BUTCH CASSIDY AND THE SUNDANCE KID [1969] – movie review

March 16, 2014 · Print This Article

This is perhaps the last really famous western I have yet to see, BUTCH CASSIDY AND THE SUNDANCE KID [1969]. Thanks to a Netflix recommendation and recently watching Robert Redford in ALL IS LOST [2013], and a Sunday afternoon sports doldrum, I finally remedied that. It was both what I expected and not. I thought it would have a playful feel to it, which it did. I did not expect it to also feel so continuously tense and feel epic in nature.

There is almost no in movie exposition about these two historical figures other than a couple of montage scenes showing old tin type photos. As the movie portrayed it, they did not even know each other’s real names most of the time nor anything about where they grew up. I can actually understand that though. I am not really interested in such things when I meet and hang out with people either.

As one man describes them, Butch is the most affable person around, and Sundance is the fastest gun. Their train robberies are very PG rated operations with a sort of whimsy about them. The problem for Butch & Sundance though, is that those on the other side, they are very R rated in their intent to stop them. The rich owner of Pacific Rail finally has enough and hires a posse consisting of the best lawman in the country and the best tracker in the country. I was surprised that a majority of the movie is this posse chasing the duo all over open territory. What I really liked is we never seen the posse up close, they are always just in the distance, as Butch & Sundance see them, so we share that feeling of unknowing menace. This was the best element of the movie.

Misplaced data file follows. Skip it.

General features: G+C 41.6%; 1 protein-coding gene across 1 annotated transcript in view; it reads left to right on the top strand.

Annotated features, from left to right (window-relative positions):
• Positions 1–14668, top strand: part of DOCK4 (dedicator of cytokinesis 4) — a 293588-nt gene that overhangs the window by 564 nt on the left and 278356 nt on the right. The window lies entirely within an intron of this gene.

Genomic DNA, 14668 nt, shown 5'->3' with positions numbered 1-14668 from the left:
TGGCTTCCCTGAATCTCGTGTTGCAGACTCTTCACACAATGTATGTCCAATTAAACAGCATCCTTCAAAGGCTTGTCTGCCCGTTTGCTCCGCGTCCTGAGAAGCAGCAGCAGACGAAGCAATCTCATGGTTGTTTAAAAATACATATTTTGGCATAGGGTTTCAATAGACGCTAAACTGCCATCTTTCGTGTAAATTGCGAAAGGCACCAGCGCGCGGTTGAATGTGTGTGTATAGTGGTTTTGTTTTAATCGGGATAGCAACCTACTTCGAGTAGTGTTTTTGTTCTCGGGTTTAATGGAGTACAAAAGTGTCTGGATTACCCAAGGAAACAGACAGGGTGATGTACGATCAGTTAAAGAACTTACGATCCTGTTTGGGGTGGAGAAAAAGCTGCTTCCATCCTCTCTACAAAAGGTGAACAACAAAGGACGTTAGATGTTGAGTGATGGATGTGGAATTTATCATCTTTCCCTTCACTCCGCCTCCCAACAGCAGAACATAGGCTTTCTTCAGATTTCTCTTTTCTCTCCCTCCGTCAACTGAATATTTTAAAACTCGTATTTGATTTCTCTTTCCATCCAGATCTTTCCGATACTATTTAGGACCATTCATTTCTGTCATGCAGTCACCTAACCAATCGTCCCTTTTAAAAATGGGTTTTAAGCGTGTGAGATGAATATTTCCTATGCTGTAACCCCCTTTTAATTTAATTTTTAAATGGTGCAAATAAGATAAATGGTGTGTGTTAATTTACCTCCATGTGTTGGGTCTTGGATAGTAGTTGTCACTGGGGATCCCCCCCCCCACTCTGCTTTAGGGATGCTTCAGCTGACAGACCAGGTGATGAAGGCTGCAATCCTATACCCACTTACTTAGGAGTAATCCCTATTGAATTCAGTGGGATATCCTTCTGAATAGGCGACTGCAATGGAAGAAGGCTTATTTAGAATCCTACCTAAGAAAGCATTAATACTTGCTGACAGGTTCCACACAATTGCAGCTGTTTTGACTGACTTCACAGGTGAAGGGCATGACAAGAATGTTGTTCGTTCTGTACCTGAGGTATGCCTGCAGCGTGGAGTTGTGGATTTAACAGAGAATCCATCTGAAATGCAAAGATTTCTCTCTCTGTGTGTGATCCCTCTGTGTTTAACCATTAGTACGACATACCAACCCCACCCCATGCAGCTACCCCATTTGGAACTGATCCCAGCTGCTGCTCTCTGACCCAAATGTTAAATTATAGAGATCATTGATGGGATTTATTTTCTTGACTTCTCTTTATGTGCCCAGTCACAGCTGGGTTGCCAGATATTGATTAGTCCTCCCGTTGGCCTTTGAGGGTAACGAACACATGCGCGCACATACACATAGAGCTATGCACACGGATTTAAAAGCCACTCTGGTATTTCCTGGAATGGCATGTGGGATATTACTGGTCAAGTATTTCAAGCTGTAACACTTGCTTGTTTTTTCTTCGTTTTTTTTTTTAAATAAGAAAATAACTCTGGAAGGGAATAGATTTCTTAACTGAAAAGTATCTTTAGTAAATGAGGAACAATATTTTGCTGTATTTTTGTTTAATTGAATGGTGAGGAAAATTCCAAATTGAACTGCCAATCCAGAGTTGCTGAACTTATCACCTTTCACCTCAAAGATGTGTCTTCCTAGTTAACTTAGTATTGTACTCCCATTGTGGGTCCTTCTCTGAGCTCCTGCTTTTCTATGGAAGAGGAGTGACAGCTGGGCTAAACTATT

Eventually Butch, the idea man, has him, Sundance and Sundance’s girl all make for Bolivia to lay low as it were for them. This means bank robberies continue. Here is where I did not get why they would continue to be so greedy and brazen. They are the only three white people around and as conspicuous as can be. Even after their wanted poster is all over the place, “Banditos Yankees,” they continue eating meals in public, etc. They had plenty of money, I can guess they only did it because they liked it and the danger and accepted the huge risk.

The score was pretty good, but the use of a few songs in the movie was a misstep to me, especially “Raindrops Keep Falling on my Head.” That seemed totally out of place and took me out of the time period.

At least the fates of Butch and Sundance played true to the lives they led. When things really started to close in on them, neither of them started to get mushy eyed and say they loved each other or any of that, they kept their rapport to the end.

Comments

Got something to say?